See, as informed and as expert as you all and the greater neuroscientific community are – I’m deeply and respectfully serious – it looks like there’re several fundamental physical and information-theoretic constructs that may apply, whose quantitative scale and qualitative structure you haven’t yet quite reached or anticipated.
- Is the static structure – like DNA – fully tractable, or does it need some sort of electronic resonance to simply be. Not even talking about learning. Some sort of zero-day cellular automata rules. Like solitons at higher scale, and gliders and glider guns at lower scale.
- Are the primitives – like FSMs or registers – completely separable, or is their dissolving into neighbors fundamental for function and efficiency. If this sounds too abstract, an example from complex SoC design. Humans need to think of a chip as having some sort of rectilinear floorplan, with rectangular – or barely more complex – regions allocated to different parts of the design. Or different design teams. Yet – when the chip is physically placed and routed, these blocks may dissolve into one another at the edges, where the gates tend to be less utilized. But this dissolution is a production artifact. The co-mingled blocks have no circuit-level awareness of one another, and may not interact till up to the system-bus level of integration.
- Our 3D/haptic and 2D/image based consciousnesses are incredibly and contextually configurable. Seated in a train, one can fixate on the signs and people on the incoming platform, signs and people within the car, or an immersive videogame on a smartphone. Another train-related example is to go ride a long tunneled escalator, and prompt your mind to think the tunnel is level, and the people are all standing at a 30 degree angle.
- In physical and biological stuff, much of the action is at phase transitions – with the holy grails being complex but reversible ones. They are energy efficient, and – like PCR – nature, given enough time and venture funding, happens onto some of the more profound ones. Incidentally, you all exist at the edge of three “metaphorical” phase states:
• HW <> SW – with FPGA’s being like frost forming on a window-pane
• Data<>instructions – and per JH thoughts/comments on sparse use of a large address space, double-linked-list constructs to spoof a CAM in conventional memory might be of some interest – especially with some HW access optimization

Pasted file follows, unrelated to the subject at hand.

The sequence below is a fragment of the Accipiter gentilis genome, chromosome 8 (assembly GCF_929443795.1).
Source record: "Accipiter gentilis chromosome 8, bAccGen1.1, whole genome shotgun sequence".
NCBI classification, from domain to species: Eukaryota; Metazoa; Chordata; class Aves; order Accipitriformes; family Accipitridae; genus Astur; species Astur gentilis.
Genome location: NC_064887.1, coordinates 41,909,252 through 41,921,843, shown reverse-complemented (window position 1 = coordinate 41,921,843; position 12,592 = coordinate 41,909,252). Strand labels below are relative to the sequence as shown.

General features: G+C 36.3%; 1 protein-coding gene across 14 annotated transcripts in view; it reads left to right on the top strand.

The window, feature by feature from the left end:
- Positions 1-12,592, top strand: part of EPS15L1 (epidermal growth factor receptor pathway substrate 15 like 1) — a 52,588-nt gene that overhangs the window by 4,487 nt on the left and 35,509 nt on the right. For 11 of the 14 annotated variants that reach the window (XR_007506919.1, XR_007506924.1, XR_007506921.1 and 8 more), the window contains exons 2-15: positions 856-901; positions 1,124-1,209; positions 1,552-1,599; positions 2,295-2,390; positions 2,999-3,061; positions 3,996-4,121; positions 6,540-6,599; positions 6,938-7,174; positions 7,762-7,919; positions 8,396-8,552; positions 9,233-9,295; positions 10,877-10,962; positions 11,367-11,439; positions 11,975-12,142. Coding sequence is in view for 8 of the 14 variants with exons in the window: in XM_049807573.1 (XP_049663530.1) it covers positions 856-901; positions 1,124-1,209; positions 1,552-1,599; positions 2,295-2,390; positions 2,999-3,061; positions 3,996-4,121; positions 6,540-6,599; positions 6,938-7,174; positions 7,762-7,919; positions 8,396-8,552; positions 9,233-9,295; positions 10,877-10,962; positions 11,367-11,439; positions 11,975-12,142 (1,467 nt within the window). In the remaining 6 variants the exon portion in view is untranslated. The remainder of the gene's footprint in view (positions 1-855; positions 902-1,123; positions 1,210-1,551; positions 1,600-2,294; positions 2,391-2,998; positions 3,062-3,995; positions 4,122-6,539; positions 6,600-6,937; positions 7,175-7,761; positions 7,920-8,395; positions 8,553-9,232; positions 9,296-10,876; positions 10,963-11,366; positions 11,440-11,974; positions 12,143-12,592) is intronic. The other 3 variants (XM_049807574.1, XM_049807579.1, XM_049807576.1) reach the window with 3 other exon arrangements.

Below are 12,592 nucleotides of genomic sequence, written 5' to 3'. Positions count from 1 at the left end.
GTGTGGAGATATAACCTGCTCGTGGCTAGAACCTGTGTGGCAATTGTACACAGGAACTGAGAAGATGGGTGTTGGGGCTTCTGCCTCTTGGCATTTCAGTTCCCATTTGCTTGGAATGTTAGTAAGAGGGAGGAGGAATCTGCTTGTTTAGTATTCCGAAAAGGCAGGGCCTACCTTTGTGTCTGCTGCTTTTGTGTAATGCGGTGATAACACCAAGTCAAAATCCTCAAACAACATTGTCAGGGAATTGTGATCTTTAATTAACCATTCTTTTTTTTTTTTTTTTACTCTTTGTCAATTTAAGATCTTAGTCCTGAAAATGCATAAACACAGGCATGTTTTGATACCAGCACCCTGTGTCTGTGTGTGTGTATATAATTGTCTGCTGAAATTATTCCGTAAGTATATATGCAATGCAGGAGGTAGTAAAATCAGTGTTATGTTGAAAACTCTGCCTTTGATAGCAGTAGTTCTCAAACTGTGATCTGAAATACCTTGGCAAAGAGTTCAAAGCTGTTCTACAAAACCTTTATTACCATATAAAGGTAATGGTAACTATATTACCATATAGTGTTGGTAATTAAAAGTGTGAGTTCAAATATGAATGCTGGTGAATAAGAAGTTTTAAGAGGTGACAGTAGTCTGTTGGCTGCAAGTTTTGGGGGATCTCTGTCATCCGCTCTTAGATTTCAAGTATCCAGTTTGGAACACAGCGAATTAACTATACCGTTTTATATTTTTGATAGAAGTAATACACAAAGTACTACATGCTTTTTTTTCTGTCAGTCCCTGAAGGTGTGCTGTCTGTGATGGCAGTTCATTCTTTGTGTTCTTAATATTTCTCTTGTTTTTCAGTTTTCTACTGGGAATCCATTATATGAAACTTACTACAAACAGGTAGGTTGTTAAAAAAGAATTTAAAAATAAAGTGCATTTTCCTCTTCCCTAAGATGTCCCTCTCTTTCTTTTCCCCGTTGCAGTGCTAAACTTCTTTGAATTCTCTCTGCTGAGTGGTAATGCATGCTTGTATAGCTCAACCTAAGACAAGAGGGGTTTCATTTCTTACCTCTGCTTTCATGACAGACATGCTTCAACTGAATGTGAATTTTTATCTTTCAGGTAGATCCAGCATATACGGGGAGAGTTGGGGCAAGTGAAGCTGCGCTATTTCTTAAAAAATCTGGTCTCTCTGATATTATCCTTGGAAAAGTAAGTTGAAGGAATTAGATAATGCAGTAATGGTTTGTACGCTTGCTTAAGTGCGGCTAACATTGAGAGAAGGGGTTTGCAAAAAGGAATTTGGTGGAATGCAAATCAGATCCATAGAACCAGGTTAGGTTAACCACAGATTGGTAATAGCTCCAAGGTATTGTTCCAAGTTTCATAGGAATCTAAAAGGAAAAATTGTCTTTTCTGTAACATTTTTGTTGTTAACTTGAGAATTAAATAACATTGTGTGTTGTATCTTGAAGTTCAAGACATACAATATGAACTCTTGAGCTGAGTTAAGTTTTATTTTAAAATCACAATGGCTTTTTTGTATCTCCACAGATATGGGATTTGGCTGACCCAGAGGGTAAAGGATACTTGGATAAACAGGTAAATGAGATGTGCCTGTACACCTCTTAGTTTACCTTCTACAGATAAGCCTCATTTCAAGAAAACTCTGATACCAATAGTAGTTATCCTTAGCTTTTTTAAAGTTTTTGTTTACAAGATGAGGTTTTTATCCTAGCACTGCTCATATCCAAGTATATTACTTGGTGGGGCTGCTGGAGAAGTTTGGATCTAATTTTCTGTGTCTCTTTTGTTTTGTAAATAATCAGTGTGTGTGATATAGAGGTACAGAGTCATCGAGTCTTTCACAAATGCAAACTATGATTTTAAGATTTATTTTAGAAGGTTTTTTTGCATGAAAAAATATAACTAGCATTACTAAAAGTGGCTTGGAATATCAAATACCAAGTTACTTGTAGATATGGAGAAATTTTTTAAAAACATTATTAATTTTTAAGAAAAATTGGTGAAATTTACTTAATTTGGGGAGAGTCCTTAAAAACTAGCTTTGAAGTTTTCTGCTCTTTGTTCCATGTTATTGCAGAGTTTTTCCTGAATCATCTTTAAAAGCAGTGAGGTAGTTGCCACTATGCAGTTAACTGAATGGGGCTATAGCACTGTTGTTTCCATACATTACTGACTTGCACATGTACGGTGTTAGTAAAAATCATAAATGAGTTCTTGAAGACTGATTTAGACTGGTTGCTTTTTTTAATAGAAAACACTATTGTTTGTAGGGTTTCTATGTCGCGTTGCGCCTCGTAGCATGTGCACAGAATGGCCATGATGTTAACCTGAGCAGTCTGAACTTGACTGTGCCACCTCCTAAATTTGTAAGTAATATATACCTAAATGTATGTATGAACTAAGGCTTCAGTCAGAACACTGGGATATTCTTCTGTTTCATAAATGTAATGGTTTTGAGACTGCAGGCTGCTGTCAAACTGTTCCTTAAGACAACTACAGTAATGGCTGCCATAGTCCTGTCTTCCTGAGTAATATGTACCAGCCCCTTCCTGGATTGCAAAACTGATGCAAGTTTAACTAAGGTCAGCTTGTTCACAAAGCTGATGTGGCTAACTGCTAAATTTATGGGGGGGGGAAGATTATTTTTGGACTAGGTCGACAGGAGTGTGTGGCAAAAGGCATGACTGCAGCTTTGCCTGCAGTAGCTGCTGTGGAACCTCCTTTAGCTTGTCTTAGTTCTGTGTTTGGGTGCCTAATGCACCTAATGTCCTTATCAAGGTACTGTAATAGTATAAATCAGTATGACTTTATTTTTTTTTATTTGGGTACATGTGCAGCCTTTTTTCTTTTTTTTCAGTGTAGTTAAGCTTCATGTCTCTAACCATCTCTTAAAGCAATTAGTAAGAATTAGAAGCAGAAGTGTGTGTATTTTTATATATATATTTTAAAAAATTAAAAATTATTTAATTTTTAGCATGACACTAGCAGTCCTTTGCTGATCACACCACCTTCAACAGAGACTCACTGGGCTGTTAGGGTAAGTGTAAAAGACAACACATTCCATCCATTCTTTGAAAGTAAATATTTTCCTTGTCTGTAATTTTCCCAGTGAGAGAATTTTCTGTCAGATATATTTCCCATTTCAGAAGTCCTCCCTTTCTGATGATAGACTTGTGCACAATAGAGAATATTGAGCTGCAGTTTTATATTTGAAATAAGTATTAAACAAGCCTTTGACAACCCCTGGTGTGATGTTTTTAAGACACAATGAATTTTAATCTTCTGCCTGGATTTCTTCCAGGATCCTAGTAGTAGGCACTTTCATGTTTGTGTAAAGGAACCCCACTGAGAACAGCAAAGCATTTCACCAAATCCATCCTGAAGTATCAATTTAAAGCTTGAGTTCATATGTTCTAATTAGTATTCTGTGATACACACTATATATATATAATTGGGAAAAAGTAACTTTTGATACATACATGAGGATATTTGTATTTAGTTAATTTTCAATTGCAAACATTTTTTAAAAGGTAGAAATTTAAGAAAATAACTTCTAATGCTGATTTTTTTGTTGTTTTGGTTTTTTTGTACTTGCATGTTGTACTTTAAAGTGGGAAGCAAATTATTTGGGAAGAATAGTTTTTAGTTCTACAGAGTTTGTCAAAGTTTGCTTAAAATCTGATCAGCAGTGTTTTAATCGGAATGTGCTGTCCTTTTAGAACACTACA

• Startups <> mature cos – where the startups continually seek new connections, while mature companies focus on pruning old ones, as the essence of their day-day endeavors
- Just as in AI, if the precision of calculation outruns the fundamental outcome error band – even with lots more information – I’m more likely to act based on 1% of the information from each of three statistically separable sources than waiting on 80% of one, though dogmatists of any sect would likely flay me for having such view(s)
- Most blasphemous. No one would think of trying to do chemistry with hot/cold/wet/dry as the eigenvectors. Or math, where every number had one of two values: 0 or 1. So, the notion of things that are foundationally T or F – aside from restricting things to a small subset of symbolic logic – completely ignores the sort of fundamental role boundary conditions or cutoff frequencies play in more numerical computation. Is this why intelligence – artificial or otherwise – throws up its hands beyond a certain point and just goes with the crowd.
Could go on for another several – but this is likely already wearisome, if not downright annoying.
Also, it’s not the crux of the message. You are close – and here’s why I know. As I’d watched the progressive visual complexity and nuance of videogames and multimedia entertainment, it wasn’t just a matter of more triangles/second. A long-term framework for building things up from a sparse variable 3D mesh (aka a primitive cerebellum) had to include things like hidden areas, color, followed by texture, and luster. The most profound qualitative breakthrough of Nvidia – accompanying the quantitative breakthrough of massive GPU parallelism – is the enablement of massively parallel ray-tracing.
See, while ray-tracing is an sub-cognitive graph-connected augmentation of a complex 3D physical model – Nvidia’s further acceleration of ray-based image-generation using AI is beginning to border on things like what [I think] Alpha Go does. Or that may be a distinction without a difference.
You are close. Best wishes for further – and ultimate, if there is such a thing – success. Godspeed.